November 28, 2011

Where does a platypus learn a word like 'hodgepodge' anyway?

Sorry the title of this post is so random (it's from an old commercial, I believe), but this post is going to be equally random. For example...

Here is the wreath that I made for my Mummy last week! It's very similar to mine, except it obviously has a different color scheme. And it's double-wrapped, since the main wreath body was green and one layer of white yarn resulted in some pretty nasty show-through. Just another fun project to share with you guys. Oh, and this...

A more complete photo of the fence, as promised...what, like last Monday? Kind of late, but better than never, I suppose! It was taken from the window of Denny's office, right over the roof-line of the garage. I got lazy and took it from inside since it was raining so hard that day. :)

AND, last but not least, a little poll for my small readership.

Online casinoWeb PollOnline Dating Sitescasinos onlineCASINO ONLINE

See, I want to move this blog over to WordPress, which has (in my opinion) a better format for blog-writing and inserting images. However, I don't want to move it if you all won't come along with honest. Answer the question. You won't hurt my feelings either way.

And that concludes the most random jumbly post I have ever written! Looking forward to hearing from you!

November 20, 2011

The Return of Privacy

So, as promised, here is the long-awaited update of our fence-rebuilding project! As of yesterday morning, this is what our fence (and our giant pile of dismantled-shed/fence/trash) looked like...

As you can see, we had three posts up and set in concrete, as well as four panels in place. Since we knew that we had a busy day ahead of us, we got up early and dove right into working to get the rest of those posts up. In no time at all, we had that fourth post set, but since we needed one more to finish our line, off to Home Depot we went-- where we accidentally bought a too-short post. Which we didn't find out until we put it up temporarily to measure the spacing and (in the words of Homer), "DOH!"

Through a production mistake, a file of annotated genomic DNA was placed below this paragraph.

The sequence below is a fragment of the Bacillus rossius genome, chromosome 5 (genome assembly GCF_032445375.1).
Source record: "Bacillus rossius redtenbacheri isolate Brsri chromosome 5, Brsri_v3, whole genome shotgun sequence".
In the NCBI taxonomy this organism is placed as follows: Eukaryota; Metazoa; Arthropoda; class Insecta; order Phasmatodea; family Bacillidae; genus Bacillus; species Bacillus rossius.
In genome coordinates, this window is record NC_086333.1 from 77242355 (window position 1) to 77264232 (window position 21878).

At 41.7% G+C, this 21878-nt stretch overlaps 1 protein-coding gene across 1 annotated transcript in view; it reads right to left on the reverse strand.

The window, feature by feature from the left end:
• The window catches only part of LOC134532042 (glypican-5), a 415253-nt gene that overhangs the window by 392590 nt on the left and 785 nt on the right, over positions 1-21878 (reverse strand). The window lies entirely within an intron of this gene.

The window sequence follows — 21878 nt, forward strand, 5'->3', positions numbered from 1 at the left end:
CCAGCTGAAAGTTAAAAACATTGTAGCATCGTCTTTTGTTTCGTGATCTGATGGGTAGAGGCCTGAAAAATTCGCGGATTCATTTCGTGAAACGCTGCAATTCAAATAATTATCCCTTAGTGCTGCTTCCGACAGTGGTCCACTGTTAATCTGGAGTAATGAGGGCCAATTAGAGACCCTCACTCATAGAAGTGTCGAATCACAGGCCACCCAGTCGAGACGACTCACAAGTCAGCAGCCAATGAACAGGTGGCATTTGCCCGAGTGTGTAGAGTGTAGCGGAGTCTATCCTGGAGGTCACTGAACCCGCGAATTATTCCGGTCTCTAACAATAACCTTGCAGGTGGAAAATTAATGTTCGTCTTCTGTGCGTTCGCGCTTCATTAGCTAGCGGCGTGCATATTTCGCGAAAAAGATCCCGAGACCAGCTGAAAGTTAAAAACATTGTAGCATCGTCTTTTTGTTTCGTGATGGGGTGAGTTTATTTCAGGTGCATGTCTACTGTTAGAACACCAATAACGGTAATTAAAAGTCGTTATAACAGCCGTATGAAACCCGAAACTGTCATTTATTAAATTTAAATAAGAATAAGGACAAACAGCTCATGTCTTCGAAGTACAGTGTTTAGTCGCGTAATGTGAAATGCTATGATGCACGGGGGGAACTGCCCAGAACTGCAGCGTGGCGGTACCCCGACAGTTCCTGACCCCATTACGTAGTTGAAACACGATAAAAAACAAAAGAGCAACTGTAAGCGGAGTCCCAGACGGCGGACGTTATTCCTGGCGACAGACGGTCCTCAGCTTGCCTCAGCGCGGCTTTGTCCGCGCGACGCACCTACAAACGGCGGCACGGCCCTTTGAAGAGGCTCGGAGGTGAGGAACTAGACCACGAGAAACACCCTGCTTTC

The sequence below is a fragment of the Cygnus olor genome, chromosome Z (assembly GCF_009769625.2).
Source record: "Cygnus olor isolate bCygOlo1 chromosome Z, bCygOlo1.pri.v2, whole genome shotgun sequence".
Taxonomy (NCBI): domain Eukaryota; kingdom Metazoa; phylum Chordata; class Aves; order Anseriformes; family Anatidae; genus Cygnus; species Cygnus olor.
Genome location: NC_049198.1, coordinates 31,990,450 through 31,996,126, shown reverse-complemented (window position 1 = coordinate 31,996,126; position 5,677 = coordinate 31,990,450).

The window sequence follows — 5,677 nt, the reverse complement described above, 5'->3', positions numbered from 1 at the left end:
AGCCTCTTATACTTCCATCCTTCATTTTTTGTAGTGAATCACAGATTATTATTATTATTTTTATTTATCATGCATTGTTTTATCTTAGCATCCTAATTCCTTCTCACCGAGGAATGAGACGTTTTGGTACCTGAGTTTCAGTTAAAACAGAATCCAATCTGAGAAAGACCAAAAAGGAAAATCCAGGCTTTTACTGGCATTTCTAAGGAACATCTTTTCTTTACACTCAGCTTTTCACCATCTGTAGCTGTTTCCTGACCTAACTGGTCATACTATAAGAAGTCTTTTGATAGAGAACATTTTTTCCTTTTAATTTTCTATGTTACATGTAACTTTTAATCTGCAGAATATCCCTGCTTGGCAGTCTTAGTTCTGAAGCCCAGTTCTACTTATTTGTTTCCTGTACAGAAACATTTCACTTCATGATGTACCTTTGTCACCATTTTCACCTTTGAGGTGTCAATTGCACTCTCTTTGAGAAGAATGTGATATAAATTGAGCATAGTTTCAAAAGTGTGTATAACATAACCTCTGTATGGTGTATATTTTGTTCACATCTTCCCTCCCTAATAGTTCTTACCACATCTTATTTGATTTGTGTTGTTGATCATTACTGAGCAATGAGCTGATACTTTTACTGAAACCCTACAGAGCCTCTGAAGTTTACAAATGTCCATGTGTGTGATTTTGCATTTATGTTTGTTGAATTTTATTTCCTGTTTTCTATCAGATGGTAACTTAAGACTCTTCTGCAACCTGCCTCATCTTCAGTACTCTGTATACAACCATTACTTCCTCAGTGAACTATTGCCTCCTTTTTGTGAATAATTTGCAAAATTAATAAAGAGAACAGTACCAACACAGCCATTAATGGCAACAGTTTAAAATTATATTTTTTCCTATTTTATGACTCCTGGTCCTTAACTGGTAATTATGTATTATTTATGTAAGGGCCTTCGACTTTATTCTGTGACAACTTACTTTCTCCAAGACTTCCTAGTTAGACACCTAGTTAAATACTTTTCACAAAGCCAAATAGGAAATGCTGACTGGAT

See? 10' post...10' post...8' post. Fail.

So back to the Depot we went to buy the right one. We exchanged the 8-footer, but were barely able to get it into the ground and concreted (is that a verb? oh, well-- it is now!) before we had to leave the house. Thus ended our fence-building for the day.

Today was another early morning, not to mention a freakin' cold one! Seriously, when we got up this morning to continue working on the fence, the ground was frozen solid, the panels were covered in tiny ice crystals, and my body instantly began arguing with my mind, telling me that this was just plain stupid and we should go back to bed immediately. Luckily, though, was able to ignore those words (of wisdom) and I dove right in to helping Denny, who'd already been up for a half hour and was busy loading up our borrowed trailer with shed and fence debris. 

After a couple of trips to the transfer station, our pile went from unwieldy and hideous to manageable and...well, still kind of hideous, but on a much smaller scale. :) In fact, it was so manageable that we were able to pop up another panel before I even had a chance to take an "after" picture of the mess. Aaah! To be rid of that garbage!

So our next step on this Odyssey-of-a-project was to finish that last little gap at the end. Now, this may seem like no big deal, but let me just say this: 1) the gap was an odd length (not an even 8 feet, but closer to 10 feet long), 2) we had no desire to shorten the line of fence (it would have put it at odd angles with the line of the house), and 3) they don't make 2 foot fence panels. All of this combined to make A Challenge To Overcome. Our solution (by which I mean, Denny's creative and utterly-genius solution) was to buy a small "gate" panel and to modify it to fit the gap between our last full-size panel and the final post. We elected not to put in another post between the full-size and the modified panel since they're super sturdy and were going to go on level ground, next to a large, solid end-post anyway.